from Wiktionary, Creative Commons Attribution/Share-Alike License
- n. A bolt for a crossbow
- n. A bolthead flask
from the GNU version of the Collaborative International Dictionary of English
- n. A round-bottomed glass flask having a long neck; a bolthead.
from The Century Dictionary and Cyclopedia
- n. A chemical vessel with a round or oval body and a long neck open at the top, serving the purposes of digestion, evaporation, etc.; a cucurbit. Also called bolt-head.
- n. In horticulture, a flask-like glass employed to shelter plants or flowers from the weather or from extremes of cold and heat.
Sorry, no etymologies found.
Betwixt the canes and the infant is a kind of matrass of the tufted herb called Spanish Beard, and under its head is a little skin cushion, stuffed with the same herb.
Something in the matrass goes twoing! when I move; I hope it doesn't go snap! anytime soon.
On recovering I found myself on my matrass, attended by a sister, who
Each building is denominated a block and numbered accordingly from 1 to 13 these are divided into rooms which are also numbered, each room being furnished with a stove and bunks for the accommodation of five & six men on each bunk a straw matrass [sic] and one blanket.
Quicklime is an alkali that operates in this much like the salt of tartar in the other operation; you must not leave the matrass open, because the force of this water doth consist in a volatile.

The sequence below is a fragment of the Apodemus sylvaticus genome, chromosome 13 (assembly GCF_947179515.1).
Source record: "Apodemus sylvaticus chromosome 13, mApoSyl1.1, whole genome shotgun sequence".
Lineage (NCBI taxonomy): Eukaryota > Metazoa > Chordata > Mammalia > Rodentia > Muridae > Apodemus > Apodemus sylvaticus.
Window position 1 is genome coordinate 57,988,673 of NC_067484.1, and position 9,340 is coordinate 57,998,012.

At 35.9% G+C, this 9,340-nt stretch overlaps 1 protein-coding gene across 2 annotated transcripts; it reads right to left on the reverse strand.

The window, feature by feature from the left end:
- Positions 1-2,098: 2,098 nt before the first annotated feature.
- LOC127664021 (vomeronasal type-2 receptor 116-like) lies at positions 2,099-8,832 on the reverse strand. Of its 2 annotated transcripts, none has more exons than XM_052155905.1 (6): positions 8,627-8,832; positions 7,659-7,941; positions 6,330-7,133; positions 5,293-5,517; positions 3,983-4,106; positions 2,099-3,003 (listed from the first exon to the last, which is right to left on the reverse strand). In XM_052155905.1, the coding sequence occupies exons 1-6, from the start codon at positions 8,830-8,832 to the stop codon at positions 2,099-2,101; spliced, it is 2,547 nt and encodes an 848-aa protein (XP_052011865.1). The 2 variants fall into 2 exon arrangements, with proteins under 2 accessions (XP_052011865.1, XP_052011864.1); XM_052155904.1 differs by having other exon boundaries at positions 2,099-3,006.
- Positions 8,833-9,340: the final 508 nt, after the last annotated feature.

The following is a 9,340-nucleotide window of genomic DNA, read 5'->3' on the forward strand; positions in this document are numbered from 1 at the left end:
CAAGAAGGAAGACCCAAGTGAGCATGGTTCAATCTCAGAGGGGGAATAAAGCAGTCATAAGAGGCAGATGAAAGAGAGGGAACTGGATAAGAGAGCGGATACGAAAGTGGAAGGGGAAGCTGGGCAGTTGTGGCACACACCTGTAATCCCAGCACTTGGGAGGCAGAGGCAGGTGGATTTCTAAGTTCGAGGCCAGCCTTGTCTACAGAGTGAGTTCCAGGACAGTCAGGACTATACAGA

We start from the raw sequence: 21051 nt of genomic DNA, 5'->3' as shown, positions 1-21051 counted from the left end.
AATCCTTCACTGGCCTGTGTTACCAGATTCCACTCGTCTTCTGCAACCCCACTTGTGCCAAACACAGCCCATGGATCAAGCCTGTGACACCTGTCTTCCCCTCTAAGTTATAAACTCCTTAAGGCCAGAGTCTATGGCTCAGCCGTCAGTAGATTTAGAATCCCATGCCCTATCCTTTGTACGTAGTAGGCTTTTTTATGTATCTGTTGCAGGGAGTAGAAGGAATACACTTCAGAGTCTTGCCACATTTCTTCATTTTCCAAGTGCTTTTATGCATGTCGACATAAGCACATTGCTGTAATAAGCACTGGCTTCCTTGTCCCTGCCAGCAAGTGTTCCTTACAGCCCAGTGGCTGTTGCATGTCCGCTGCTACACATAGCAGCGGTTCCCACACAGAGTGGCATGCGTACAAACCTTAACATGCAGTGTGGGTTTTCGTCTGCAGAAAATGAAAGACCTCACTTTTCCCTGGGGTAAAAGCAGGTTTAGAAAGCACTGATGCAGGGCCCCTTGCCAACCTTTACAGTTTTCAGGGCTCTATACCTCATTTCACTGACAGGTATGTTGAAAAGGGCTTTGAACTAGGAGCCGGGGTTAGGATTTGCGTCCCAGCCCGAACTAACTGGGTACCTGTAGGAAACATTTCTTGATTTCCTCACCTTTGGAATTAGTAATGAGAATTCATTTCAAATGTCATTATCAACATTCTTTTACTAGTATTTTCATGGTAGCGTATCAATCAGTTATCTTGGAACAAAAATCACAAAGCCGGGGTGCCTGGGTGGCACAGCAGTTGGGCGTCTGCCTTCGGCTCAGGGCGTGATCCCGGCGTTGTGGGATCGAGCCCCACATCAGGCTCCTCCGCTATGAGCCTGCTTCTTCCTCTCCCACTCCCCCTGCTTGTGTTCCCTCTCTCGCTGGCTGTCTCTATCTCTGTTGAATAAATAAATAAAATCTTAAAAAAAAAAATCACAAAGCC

The mixture is put into a glass globe or large matrass, with a wide neck, over which a glass globe is inverted, and heat is applied, which causes the iodine to sublime copiously, and to condense in the upper
Resources of the Southern Fields and Forests, Medical, Economical, and Agricultural. Being also a Medical Botany of the Confederate States; with Practical Information on the Useful Properties of the Trees, Plants, and Shrubs
Then take them out of th matrass and hang them in mercurial water, where they will moisten, swell, and assume their Oriental beauty; after which shift them into a matrass hermitically closed to prevent any water coming to them, and let it down into a well, to continue there about eight days.
After they are thoroughly dry, put them in a glass matrass into a stream of running water and leave them there twenty days; by that time they will contract the natural hardness and solidity of pearls.
Jenny, the servant-maid, was overwhelmed with her terrors, and screamed, and continued to scream, until the enraged Burke, throwing her to the ground, crammed her distended jaws with moss enough to make an infant's matrass.
It was a small matrass, as one of the elder chemists would have called it, containing a fluid, and hermetically sealed.
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